Billions of people around the world continue to lack access to sanitation, electricity, and pure drinking water. In India, 88 million people are deprived of safe drinking water owing to various reasons such as dry climatic conditions, groundwater contamination or depletion. Madhu Vajrakarur, an electrical engineering student from Anantapur district in Andhra Pradesh, is also one of the many in the country without access to a continuous supply of electricity or clean drinking water.
“I was born and brought up in Vajrakarur village. Here, the main source of water supply is through borewells and water tankers. The water drawn from the borewells is heated and then used for consumption. When there are no rains, the groundwater level drops and we are dependent on purchasing drinking water from tankers. My father is a farmer and my mother is a housewife, so their income is low. On some occasions we could not afford to buy the water while other times we would depend on borrowing from neighbours,” says Madhu.
So, this young innovator came up with an unconventional solution. He designed a wind turbine behind his house, which produces both electricity and drinking water.
How does it work?
The 15-foot tall wind turbine gathers moisture from the atmosphere. This is directed through a copper pipe, like the ones used in refrigerators, and finally reaches a three-stage filter.
“The moisture in the wind is directed into the wind turbines frame using a blower placed at the back of the fan. Once this cool air goes into the long frame, the moisture is directed into the cooling compressor which condenses the air into water. The water is then directed through copper pipes into a three-stage filter with membrane filters, carbon filters, and UV filters to collect any dust particles present. Finally, the clean water is accessed through a tap placed on the frame,” says Madhu adding that the water is also collected in an external tank with 40 litres of capacity.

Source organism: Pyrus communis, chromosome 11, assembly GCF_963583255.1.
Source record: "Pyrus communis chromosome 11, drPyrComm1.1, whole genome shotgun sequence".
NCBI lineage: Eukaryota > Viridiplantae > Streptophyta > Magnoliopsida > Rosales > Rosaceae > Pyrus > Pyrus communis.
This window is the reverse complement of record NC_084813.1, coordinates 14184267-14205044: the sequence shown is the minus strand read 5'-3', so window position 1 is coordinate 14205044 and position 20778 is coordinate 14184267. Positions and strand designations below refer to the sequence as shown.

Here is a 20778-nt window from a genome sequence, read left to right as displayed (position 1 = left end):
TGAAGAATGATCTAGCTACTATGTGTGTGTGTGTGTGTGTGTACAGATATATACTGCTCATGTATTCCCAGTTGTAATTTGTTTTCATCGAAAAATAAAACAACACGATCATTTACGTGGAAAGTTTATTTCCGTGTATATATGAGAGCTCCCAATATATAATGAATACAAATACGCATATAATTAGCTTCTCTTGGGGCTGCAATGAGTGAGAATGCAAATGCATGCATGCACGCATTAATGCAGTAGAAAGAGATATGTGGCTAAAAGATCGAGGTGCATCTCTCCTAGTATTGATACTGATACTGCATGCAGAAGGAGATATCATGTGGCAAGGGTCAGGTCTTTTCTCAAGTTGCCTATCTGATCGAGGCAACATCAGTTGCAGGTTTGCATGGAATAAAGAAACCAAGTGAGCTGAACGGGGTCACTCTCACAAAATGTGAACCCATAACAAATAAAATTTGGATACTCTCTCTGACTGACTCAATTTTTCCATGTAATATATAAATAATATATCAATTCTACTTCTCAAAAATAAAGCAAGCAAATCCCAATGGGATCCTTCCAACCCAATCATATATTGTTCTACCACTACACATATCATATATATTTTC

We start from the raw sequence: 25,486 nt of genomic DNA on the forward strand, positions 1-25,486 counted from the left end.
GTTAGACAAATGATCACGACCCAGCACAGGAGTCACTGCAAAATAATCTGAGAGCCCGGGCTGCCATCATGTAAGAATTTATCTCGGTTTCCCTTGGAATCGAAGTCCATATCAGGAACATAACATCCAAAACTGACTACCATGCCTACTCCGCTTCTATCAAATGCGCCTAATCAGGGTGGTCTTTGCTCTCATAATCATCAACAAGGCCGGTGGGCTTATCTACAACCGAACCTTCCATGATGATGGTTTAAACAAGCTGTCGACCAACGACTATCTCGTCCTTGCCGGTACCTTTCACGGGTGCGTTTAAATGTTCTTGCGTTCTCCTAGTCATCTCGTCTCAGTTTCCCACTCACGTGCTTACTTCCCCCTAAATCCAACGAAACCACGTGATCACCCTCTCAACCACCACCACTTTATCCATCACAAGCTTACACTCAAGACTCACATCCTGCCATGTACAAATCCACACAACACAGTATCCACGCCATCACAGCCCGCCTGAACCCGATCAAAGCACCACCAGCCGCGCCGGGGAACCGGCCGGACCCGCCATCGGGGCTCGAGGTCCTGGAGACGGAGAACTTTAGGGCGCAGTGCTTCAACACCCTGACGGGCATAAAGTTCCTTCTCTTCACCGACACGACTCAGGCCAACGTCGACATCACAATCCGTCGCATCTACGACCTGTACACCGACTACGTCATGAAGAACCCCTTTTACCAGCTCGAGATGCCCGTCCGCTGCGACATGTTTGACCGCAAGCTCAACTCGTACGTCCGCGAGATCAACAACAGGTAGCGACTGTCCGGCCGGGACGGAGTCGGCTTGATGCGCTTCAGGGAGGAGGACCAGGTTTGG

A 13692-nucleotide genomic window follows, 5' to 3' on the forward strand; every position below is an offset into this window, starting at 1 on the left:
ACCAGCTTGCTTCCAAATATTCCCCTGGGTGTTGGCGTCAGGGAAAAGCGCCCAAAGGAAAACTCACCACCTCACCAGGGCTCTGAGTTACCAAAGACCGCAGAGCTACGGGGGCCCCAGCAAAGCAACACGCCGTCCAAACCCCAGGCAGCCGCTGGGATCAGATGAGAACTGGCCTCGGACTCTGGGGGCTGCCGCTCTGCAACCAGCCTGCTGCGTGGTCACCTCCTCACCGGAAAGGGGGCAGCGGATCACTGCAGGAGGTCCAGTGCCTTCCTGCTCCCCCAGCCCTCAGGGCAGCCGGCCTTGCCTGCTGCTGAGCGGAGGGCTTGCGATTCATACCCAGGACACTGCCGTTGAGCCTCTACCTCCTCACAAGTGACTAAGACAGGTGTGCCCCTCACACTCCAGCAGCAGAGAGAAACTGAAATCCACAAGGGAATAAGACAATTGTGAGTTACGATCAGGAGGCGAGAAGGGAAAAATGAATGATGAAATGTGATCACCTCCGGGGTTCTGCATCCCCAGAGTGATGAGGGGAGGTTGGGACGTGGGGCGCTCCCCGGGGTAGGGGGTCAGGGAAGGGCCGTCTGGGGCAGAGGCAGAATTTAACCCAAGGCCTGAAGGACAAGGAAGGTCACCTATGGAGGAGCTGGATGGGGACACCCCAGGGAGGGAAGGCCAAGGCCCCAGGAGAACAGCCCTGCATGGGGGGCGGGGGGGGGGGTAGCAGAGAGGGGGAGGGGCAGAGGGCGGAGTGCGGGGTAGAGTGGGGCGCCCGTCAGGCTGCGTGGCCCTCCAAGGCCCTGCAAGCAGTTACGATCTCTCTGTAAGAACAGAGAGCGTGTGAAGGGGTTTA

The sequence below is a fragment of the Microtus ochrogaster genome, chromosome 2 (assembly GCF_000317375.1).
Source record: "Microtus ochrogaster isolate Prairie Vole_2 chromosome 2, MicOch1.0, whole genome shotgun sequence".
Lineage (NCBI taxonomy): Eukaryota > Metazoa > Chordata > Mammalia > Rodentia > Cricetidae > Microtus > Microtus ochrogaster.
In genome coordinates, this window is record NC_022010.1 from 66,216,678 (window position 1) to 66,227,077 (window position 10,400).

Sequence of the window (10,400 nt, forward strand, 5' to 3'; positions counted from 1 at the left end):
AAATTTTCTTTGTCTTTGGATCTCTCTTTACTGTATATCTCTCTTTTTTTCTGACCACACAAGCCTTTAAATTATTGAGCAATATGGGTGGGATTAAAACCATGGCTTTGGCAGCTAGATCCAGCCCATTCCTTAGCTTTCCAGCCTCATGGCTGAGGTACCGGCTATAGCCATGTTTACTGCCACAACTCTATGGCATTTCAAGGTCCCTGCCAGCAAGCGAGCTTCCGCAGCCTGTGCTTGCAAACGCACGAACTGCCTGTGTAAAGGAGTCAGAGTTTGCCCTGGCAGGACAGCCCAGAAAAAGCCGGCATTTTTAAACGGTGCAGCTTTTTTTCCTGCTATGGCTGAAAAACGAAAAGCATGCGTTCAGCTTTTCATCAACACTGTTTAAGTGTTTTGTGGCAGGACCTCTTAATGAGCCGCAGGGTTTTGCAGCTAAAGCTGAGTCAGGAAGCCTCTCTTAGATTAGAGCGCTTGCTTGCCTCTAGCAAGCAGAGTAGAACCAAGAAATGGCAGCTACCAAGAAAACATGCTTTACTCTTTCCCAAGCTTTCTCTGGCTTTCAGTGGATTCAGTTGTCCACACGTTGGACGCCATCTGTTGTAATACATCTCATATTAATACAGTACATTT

The wind turbine is connected to an inverter with 30-kilowatt capacity and Madhu (23) uses this to power fans, lights, and plug-points in his home.
The wind turbine was made using plastic pipes, iron rods, and some other elements that Madhu purchased online. He started making the turbine in the first week of October 2020 and finished it within 15 days. He took help from welders to make the fan, and his friends helped him deploy the structure. It cost him a total of Rs 1 lakh, which was provided by his parents and from his own savings.
However, Suryaprakash Gajjala, the founder of Archimedes Green Energys that manufactures rooftop wind turbines, says that though Madhu’s effort is commendable, the wind turbine may not be of good quality. He says, “A wind turbine that can produce 30 KW energy for Rs 1 lakh may not be of good quality and may not be able to withstand high wind pressures. The minimum cost of this sort of wind turbine is not less than Rs 35 lakh.”
Building a wind turbine has been Madhu’s dream since the second grade when he first studied about it. Back then, he did not have the experience or technology to make a real one but he would make model versions of it using cardboard for science exhibitions organised in school.
“In the second year of college, I learnt how to make solar power grids, and automatic street lights. This gave me the practical knowledge to work with such technology. In October 2020, Prime Minister Narendra Modi in his Mann Ki Baat session spoke about windmills that can generate water and also explained how these wind turbines are deployed in other countries. This inspired me to make one. By watching videos on Youtube I learned more about making a wind turbine that can generate water and electricity. I made drawings of the design, sourced the necessary raw material and started making it,” Madhu says.
Today, the wind turbine provides him with 80 to 100 litres of water every day and Madhu can cut down on high electricity bills from using a motor to pump water from borewells. His neighbours also benefit from the wind turbine whenever they are short on drinking water.
Vannur Vali, Madhu’s childhood friend, is not surprised that his friend was able to implement such an innovative solution to solve his problems. He says, “Experimenting and trying to implement innovative solutions was something Madhu was always fond of since school days. I am very happy that he was successful with the wind turbine and I hope that his efforts get recognised and can solve water problems across the country.”
Madhu is hoping to commercialise his design and help others by setting up this wind turbine in water-scarce areas. If you wish to know more you can reach out to him on firstname.lastname@example.org.
(Edited by Yoshita Rao)